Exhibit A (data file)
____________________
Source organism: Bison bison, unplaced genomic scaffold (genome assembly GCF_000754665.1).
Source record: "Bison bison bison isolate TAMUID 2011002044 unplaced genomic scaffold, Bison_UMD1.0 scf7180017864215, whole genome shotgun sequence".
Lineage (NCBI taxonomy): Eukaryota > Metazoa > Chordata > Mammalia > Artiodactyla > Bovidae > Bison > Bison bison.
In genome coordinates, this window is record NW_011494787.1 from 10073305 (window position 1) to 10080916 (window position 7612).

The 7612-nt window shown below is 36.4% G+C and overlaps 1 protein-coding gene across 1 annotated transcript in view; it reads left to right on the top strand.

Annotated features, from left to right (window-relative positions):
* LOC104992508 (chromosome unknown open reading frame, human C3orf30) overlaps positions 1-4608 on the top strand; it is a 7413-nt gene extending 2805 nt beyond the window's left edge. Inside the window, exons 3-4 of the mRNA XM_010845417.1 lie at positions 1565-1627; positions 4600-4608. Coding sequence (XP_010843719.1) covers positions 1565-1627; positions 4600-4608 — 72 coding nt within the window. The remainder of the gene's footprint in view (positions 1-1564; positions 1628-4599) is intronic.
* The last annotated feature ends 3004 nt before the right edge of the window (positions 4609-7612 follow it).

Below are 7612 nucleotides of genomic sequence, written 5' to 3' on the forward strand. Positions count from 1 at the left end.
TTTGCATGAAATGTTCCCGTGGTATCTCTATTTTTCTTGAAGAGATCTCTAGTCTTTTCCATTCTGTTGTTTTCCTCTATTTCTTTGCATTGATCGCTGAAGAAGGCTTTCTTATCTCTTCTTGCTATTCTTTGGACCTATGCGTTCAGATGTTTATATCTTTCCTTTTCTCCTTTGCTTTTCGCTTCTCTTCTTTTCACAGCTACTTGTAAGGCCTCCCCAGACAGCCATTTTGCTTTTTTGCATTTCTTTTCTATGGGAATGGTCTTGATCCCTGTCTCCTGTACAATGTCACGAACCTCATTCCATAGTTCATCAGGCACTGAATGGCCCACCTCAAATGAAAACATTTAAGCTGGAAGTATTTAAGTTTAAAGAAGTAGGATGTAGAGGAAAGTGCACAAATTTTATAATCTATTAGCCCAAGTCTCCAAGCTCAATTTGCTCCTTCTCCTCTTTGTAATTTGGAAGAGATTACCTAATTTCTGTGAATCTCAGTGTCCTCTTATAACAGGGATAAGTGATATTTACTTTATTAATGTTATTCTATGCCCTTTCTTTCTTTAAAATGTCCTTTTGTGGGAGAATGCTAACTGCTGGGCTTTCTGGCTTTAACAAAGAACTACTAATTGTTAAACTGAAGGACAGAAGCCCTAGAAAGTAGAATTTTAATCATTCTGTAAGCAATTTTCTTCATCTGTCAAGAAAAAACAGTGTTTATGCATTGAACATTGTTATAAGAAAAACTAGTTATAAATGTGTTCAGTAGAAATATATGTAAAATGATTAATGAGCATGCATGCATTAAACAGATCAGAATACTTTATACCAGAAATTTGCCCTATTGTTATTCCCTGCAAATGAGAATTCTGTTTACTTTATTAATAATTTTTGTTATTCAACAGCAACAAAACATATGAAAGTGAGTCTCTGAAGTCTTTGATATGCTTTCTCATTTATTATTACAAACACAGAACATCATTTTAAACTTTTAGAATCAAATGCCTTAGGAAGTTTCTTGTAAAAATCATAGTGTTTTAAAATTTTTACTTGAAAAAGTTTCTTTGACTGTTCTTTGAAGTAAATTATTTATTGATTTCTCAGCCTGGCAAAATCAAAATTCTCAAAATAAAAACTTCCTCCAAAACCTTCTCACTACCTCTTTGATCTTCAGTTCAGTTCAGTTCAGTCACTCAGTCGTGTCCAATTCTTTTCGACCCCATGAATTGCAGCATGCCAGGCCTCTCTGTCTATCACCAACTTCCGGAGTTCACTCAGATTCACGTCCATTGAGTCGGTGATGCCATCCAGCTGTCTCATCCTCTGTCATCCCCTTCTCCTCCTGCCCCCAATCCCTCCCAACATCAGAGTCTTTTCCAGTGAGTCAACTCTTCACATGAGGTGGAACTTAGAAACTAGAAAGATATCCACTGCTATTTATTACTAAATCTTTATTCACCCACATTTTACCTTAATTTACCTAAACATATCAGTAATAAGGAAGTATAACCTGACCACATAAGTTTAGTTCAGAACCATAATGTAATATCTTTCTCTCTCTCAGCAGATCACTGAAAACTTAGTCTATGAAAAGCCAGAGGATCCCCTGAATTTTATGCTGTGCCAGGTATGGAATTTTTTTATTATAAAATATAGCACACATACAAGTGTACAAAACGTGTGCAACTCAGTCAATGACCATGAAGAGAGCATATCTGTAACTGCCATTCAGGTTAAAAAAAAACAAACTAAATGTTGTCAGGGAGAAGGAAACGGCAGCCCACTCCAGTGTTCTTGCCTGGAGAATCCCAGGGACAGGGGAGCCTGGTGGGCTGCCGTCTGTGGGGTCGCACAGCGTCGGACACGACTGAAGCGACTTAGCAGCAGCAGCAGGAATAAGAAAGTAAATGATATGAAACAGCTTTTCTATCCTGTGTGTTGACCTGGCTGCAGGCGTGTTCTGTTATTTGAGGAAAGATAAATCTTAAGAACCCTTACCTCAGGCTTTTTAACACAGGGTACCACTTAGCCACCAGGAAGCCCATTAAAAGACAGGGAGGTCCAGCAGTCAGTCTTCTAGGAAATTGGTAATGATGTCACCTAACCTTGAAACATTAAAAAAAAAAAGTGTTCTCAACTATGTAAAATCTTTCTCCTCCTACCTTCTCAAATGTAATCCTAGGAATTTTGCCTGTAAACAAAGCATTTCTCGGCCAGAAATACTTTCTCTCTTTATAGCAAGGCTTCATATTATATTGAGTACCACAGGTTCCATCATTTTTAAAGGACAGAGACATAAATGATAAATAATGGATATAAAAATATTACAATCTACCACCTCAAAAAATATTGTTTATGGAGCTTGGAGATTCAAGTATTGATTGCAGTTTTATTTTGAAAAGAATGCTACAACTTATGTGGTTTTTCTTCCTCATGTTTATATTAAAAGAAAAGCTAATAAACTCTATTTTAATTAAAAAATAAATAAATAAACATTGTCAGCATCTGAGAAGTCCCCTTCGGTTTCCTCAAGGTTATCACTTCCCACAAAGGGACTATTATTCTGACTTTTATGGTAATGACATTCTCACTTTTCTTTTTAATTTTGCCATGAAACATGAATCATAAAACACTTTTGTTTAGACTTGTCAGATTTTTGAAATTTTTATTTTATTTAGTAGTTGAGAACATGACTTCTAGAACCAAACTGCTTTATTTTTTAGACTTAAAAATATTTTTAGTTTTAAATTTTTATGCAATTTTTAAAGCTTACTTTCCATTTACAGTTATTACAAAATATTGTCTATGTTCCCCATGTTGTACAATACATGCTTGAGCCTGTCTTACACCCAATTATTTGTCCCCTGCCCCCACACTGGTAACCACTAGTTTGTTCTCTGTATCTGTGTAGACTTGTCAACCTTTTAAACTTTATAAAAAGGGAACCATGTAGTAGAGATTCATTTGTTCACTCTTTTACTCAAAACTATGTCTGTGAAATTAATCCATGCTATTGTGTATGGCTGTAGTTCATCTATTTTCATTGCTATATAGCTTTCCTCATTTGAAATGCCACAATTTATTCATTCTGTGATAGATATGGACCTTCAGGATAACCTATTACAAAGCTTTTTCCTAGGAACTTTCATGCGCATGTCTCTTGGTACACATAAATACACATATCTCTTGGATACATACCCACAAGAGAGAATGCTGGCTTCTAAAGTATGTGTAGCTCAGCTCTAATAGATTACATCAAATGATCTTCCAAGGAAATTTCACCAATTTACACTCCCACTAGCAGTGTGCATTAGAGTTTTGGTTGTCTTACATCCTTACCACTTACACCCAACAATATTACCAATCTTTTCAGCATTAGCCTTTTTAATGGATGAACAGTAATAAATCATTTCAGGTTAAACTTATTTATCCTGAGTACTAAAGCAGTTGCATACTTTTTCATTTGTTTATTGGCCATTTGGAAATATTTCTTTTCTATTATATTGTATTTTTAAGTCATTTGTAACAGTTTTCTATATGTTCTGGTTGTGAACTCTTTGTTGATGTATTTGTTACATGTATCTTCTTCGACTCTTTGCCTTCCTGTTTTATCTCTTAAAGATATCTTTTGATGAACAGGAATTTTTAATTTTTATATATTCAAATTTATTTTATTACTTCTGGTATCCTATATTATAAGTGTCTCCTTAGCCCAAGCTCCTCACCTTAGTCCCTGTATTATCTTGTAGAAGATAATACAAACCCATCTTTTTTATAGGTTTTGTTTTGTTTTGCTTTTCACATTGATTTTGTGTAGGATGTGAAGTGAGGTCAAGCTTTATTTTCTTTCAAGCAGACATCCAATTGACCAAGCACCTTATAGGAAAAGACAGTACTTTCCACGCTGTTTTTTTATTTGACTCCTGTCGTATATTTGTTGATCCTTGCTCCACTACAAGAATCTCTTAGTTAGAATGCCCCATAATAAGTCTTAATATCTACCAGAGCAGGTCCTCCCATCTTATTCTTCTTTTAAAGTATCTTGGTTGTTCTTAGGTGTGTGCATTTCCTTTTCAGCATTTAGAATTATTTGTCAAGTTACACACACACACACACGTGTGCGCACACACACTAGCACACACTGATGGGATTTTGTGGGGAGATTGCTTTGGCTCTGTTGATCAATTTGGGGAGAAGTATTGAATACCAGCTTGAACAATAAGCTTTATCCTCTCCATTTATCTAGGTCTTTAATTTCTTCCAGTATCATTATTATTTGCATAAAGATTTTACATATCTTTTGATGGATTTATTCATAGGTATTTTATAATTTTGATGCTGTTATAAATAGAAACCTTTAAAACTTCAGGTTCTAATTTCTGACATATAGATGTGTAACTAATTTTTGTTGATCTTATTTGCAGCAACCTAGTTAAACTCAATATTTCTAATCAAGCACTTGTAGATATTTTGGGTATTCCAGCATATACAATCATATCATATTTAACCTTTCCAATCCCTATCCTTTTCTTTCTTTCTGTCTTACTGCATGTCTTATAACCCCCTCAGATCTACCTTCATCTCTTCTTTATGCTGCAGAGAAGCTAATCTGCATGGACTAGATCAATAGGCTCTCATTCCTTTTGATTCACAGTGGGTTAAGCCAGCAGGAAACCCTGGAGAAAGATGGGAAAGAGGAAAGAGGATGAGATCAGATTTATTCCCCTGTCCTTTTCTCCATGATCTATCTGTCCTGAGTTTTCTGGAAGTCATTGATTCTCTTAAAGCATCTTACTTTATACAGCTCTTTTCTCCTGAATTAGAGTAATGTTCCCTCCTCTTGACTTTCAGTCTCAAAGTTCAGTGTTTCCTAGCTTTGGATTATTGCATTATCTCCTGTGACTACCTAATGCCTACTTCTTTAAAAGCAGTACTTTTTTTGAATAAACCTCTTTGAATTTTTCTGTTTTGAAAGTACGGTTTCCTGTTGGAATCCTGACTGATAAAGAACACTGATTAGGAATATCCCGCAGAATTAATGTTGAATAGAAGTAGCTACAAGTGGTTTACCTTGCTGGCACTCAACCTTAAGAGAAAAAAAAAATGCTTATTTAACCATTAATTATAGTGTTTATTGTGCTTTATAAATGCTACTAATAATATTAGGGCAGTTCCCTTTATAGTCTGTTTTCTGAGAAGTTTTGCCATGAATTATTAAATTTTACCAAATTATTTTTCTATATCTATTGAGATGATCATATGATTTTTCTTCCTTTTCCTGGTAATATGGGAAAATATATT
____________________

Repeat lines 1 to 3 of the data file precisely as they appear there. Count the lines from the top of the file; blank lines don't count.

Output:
Source organism: Bison bison, unplaced genomic scaffold (genome assembly GCF_000754665.1).
Source record: "Bison bison bison isolate TAMUID 2011002044 unplaced genomic scaffold, Bison_UMD1.0 scf7180017864215, whole genome shotgun sequence".
Lineage (NCBI taxonomy): Eukaryota > Metazoa > Chordata > Mammalia > Artiodactyla > Bovidae > Bison > Bison bison.